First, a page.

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John Quinn
MusicWeb International, October 2013

Jansons shapes the orchestral introduction to the first movement well; the playing is alert and cultured with an excellent wind section well to the fore. Mitsuko Uchida’s playing is delightful and full of deft touches. She plays with strength when required but the chief impression left with the listener is of grace and flair. Though much of her performance is relaxed and poised she gives an exciting account of the cadenza.

In the slow movement the piano’s opening phrases are exquisitely weighted and voiced: Uchida takes exceptional care over these bars. The performance that then unfolds is finely wrought. Uchida’s playing is extremely thoughtful…and very expressive. Jansons and his orchestra offer sensitive support. The rondo is done very well; the good humour of the music is well conveyed at a sensible…pace. This is a delightful account of the movement and at the end Uchida’s pleasure at the success of the performance as a whole is evident and fully justified.

As an encore she gives an elegant account of the Bach Sarabande.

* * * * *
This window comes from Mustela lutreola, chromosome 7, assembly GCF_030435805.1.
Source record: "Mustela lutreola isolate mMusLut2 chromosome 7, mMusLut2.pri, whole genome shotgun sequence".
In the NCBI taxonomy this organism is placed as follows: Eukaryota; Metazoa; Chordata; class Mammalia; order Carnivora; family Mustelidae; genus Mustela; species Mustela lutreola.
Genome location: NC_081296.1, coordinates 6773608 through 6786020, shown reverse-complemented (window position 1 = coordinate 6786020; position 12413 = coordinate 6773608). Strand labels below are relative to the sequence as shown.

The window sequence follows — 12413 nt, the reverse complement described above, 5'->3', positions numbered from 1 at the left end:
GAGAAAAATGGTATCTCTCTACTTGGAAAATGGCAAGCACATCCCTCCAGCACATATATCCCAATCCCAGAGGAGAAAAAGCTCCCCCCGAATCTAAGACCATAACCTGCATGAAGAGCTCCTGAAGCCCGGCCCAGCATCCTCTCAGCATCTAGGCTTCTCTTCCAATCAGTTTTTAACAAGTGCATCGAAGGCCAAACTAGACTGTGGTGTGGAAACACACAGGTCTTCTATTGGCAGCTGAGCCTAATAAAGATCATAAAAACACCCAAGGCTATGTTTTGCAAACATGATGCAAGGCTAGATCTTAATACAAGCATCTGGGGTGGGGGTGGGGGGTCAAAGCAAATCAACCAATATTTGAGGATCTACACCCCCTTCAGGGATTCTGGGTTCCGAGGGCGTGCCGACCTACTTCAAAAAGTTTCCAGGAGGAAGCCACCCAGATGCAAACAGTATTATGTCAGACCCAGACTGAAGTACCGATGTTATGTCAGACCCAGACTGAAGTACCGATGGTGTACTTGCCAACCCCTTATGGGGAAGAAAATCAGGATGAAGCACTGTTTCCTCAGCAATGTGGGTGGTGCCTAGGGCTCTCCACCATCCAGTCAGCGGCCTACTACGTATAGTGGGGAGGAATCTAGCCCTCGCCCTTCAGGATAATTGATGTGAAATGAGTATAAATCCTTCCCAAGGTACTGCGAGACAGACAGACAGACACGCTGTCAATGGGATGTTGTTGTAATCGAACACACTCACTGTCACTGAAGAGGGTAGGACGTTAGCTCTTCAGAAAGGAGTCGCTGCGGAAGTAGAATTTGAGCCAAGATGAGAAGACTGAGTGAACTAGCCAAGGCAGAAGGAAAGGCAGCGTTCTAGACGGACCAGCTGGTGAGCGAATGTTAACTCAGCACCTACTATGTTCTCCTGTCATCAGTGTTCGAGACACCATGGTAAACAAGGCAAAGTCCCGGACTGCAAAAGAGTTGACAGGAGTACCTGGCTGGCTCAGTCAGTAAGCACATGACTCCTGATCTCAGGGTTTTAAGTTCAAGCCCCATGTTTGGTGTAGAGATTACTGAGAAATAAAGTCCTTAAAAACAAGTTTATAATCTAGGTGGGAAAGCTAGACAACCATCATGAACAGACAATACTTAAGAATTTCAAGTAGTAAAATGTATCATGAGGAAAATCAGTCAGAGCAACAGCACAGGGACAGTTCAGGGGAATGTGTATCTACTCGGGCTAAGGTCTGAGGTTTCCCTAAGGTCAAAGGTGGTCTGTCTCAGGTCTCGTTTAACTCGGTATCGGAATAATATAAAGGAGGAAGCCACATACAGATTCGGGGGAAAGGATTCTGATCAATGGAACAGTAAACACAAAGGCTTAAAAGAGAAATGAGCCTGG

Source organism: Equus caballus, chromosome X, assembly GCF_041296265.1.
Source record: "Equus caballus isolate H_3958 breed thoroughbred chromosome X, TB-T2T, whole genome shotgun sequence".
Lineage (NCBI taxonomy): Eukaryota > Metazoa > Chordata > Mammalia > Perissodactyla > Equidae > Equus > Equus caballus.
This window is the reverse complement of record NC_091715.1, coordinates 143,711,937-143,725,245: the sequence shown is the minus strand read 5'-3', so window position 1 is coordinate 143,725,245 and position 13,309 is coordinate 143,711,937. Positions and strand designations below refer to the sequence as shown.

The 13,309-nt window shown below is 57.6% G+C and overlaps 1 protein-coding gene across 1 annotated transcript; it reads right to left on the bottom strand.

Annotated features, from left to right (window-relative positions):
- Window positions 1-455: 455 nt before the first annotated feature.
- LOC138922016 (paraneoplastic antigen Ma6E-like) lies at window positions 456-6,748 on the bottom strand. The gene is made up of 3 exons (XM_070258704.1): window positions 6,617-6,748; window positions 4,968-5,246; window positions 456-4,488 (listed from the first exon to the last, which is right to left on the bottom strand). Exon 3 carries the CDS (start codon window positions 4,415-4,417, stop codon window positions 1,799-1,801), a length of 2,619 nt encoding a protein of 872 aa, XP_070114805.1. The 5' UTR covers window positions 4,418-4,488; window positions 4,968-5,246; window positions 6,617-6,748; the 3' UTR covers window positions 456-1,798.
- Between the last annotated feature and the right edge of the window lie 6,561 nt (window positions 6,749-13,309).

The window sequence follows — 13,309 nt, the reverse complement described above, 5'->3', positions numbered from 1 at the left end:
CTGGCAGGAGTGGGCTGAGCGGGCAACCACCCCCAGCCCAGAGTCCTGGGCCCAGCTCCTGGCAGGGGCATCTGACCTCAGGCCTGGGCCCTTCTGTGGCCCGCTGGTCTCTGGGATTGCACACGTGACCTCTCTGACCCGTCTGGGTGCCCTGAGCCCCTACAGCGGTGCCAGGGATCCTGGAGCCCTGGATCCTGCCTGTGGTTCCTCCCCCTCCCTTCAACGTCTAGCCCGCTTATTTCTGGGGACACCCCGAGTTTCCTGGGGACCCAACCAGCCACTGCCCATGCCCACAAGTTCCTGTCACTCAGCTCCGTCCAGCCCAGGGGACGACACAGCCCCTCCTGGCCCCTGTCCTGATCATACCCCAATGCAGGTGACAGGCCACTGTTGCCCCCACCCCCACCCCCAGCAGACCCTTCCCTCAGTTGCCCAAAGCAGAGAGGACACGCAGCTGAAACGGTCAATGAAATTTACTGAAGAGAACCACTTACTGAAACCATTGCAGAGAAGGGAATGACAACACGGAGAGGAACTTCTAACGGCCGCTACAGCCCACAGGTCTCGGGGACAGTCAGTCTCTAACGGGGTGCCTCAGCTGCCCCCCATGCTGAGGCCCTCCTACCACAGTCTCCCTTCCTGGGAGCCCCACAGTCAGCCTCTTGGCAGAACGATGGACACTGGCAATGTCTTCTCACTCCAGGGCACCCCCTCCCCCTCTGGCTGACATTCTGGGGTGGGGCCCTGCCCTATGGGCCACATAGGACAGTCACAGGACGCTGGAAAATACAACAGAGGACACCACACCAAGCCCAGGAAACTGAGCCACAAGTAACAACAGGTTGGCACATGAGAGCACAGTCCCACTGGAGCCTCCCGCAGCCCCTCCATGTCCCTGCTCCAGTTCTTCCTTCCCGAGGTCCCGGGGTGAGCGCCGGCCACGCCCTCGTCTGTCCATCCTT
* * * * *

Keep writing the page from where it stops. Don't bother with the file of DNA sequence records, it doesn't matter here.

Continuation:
One’s enjoyment of this excellent concert is enhanced by the very good camera work which is under the experienced and sensible direction of Brian Large. © 2013 MusicWeb International Read complete review

Hank Zauderer
My Classical Notes, May 2013

This is a wonderful recording by two outstanding musicians, supported by a fine German orchestra. I always admire and respect Mariss Jansons for his excellent conducting. And Mitsuko Uchida’s playing has earned her a major position among pianists of our day. © 2013 My Classical Notes Read complete review

Robert Benson, May 2013

It’s always a pleasure to watch Mariss Jansons conduct, and here we have a concert recorded in Munich’s Gasteig concert hall on a date identified only as “2011.” Mitsuko Uchida, garbed in iridescent blue attire, is a splendid soloist in Beethoven’s Concerto No 3, but the feature is the dramatic reading of Strauss’s A Hero’s Life, which shows the fine Munich orchestra at its best. It’s a big-scale, grand reading, even more impressive for the effective camera work that misses none of the important solo passages—camera work is exemplary. Audio also is impressive. Another outstanding orchestral release! © 2013

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